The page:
Following up our note on the blog, we have a more detailed discussion of the legal aid annual statistics in this month’s Legal Action. It is also available on the LAG website here (scroll down to second article).
Immigration contract holders can open matter starts for this work – and will be paid for it even if the MoJ appeal is successful. (Edit – it appears from the note on the LAA site that, if the appeal is successful, funding will stop at that point, even if partway through a case, but will not be retrospectively withdrawn).
Once again (see our previous post on child care deductions for students), Ben Hoare Bell has succeeded in persuading the Ministry of Justice to make an amendment that will benefit practitioners and clients alike. The firm pointed out that Primary Care Trusts (PCTs) were abolished under the Health and Social Care Act 2012 and replaced with Clinical Commissioning Groups (CCGs). PCTs were named as ‘relevant persons’ under paragraph 6 of Schedule 1 but CCGs were not, which caused a problem due to the way schedule 1 of LASPO restricts legal aid to services which are explicitly within scope.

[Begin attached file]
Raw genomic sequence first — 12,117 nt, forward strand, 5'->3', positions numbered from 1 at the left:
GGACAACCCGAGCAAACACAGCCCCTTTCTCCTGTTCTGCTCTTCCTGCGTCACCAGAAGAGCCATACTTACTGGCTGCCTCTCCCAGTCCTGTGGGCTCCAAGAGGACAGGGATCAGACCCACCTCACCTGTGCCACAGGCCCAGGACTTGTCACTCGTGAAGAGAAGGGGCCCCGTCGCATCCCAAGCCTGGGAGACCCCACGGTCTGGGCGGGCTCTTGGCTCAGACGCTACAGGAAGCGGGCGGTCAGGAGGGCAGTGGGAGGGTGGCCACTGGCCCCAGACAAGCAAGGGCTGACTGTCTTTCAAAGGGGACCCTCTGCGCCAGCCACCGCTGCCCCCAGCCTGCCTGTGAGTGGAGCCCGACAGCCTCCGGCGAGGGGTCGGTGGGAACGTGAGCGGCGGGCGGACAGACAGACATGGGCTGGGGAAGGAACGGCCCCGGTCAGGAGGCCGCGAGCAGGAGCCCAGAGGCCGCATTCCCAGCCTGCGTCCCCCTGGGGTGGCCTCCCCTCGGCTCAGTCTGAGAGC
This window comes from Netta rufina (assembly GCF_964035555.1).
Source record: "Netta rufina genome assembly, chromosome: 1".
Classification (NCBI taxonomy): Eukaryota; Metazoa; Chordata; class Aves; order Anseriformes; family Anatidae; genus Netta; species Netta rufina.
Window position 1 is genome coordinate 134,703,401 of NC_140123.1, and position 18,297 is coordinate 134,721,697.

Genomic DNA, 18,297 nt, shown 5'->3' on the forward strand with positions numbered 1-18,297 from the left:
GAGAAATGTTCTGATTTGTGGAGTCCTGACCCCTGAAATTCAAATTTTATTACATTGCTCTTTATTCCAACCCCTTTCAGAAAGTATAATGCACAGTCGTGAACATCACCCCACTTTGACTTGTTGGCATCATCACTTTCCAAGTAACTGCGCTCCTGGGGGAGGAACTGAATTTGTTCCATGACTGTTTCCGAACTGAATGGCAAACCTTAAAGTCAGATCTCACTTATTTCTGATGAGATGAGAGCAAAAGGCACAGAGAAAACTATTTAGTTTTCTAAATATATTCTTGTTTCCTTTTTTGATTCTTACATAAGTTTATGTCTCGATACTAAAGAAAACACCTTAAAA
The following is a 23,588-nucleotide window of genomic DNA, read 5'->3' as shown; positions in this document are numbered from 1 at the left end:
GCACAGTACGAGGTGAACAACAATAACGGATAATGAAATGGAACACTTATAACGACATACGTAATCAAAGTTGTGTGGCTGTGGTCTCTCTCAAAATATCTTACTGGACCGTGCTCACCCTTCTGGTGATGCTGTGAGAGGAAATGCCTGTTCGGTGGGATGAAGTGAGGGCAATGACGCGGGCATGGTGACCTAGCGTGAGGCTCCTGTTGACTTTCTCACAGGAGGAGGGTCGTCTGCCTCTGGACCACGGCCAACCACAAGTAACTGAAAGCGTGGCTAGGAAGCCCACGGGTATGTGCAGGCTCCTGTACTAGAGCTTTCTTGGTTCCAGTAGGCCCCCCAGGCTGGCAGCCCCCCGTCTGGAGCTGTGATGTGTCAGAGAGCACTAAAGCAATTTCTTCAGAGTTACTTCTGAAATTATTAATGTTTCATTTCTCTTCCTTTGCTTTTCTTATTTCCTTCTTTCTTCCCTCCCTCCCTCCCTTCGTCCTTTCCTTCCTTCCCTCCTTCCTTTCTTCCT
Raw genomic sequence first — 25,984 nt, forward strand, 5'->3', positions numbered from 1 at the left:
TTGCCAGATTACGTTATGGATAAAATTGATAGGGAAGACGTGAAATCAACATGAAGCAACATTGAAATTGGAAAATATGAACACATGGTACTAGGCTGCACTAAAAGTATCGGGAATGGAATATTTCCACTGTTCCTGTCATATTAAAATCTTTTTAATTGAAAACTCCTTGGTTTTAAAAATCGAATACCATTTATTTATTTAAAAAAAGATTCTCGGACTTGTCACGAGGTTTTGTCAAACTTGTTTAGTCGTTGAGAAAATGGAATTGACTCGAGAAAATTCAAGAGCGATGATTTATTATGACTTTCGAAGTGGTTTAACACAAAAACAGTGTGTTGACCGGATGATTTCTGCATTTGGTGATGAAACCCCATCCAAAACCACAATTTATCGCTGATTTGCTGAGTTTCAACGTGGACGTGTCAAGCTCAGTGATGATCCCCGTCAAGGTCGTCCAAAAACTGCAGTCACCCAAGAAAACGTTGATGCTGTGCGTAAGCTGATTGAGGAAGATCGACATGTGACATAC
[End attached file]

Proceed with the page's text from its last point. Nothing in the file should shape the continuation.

However, Ben Hoare Bell was recently informed that regulations had been laid to include CCGs within the scope of Schedule 1. You can read the letter here. The Legal Aid Sentencing and Punishment of Offenders Act 2012 (Community Care) Regulations 2014 came into force on 7 July and you can find them on the LASPO Resources page under Statutory Instruments – civil.
Many thanks to Ben Hoare Bell for taking this up with the MOJ and letting us know the outcome.
The LAA has sent out an email bulletin to inform firms it has published additional historic data on crime workloads which may help you work out the size of contracts for which you will be bidding shortly.
Unfortunately, the link takes you to the news item on their website rather than the data.
The data can be downloaded here – scroll down to the bottom of the page.